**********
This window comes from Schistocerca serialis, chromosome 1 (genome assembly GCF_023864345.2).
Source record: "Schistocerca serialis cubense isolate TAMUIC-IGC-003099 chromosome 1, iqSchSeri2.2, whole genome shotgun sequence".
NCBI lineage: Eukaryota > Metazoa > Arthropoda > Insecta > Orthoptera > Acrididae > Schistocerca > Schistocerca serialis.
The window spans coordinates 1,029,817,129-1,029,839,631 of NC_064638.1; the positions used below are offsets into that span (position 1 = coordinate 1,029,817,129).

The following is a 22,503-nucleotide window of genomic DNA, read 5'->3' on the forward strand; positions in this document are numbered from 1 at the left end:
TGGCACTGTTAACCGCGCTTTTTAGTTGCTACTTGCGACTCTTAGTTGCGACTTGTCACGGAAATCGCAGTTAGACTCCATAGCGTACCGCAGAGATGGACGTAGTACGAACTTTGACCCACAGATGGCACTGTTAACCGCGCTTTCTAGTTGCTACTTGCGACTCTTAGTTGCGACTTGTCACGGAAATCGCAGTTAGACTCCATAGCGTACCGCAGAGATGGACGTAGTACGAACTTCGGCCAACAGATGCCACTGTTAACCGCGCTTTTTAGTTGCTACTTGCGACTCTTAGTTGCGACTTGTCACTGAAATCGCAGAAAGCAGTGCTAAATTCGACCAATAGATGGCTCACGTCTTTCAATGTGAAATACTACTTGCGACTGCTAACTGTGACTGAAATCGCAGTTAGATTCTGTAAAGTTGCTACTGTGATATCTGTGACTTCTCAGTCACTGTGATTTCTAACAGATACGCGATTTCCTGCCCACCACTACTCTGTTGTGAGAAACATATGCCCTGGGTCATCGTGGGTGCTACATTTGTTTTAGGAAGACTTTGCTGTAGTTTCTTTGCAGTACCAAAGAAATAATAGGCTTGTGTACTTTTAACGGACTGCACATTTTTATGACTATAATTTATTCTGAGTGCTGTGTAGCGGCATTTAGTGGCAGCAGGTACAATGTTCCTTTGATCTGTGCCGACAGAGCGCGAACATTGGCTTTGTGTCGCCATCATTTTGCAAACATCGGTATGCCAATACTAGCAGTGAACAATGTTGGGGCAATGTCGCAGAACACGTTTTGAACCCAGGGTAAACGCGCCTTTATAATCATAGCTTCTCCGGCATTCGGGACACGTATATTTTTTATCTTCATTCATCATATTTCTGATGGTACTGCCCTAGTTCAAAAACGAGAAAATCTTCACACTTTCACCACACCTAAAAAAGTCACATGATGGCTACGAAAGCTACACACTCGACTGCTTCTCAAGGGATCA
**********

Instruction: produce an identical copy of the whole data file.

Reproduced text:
This window comes from Schistocerca serialis, chromosome 1 (genome assembly GCF_023864345.2).
Source record: "Schistocerca serialis cubense isolate TAMUIC-IGC-003099 chromosome 1, iqSchSeri2.2, whole genome shotgun sequence".
NCBI lineage: Eukaryota > Metazoa > Arthropoda > Insecta > Orthoptera > Acrididae > Schistocerca > Schistocerca serialis.
The window spans coordinates 1,029,817,129-1,029,839,631 of NC_064638.1; the positions used below are offsets into that span (position 1 = coordinate 1,029,817,129).

The following is a 22,503-nucleotide window of genomic DNA, read 5'->3' on the forward strand; positions in this document are numbered from 1 at the left end:
TGGCACTGTTAACCGCGCTTTTTAGTTGCTACTTGCGACTCTTAGTTGCGACTTGTCACGGAAATCGCAGTTAGACTCCATAGCGTACCGCAGAGATGGACGTAGTACGAACTTTGACCCACAGATGGCACTGTTAACCGCGCTTTCTAGTTGCTACTTGCGACTCTTAGTTGCGACTTGTCACGGAAATCGCAGTTAGACTCCATAGCGTACCGCAGAGATGGACGTAGTACGAACTTCGGCCAACAGATGCCACTGTTAACCGCGCTTTTTAGTTGCTACTTGCGACTCTTAGTTGCGACTTGTCACTGAAATCGCAGAAAGCAGTGCTAAATTCGACCAATAGATGGCTCACGTCTTTCAATGTGAAATACTACTTGCGACTGCTAACTGTGACTGAAATCGCAGTTAGATTCTGTAAAGTTGCTACTGTGATATCTGTGACTTCTCAGTCACTGTGATTTCTAACAGATACGCGATTTCCTGCCCACCACTACTCTGTTGTGAGAAACATATGCCCTGGGTCATCGTGGGTGCTACATTTGTTTTAGGAAGACTTTGCTGTAGTTTCTTTGCAGTACCAAAGAAATAATAGGCTTGTGTACTTTTAACGGACTGCACATTTTTATGACTATAATTTATTCTGAGTGCTGTGTAGCGGCATTTAGTGGCAGCAGGTACAATGTTCCTTTGATCTGTGCCGACAGAGCGCGAACATTGGCTTTGTGTCGCCATCATTTTGCAAACATCGGTATGCCAATACTAGCAGTGAACAATGTTGGGGCAATGTCGCAGAACACGTTTTGAACCCAGGGTAAACGCGCCTTTATAATCATAGCTTCTCCGGCATTCGGGACACGTATATTTTTTATCTTCATTCATCATATTTCTGATGGTACTGCCCTAGTTCAAAAACGAGAAAATCTTCACACTTTCACCACACCTAAAAAAGTCACATGATGGCTACGAAAGCTACACACTCGACTGCTTCTCAAGGGATCA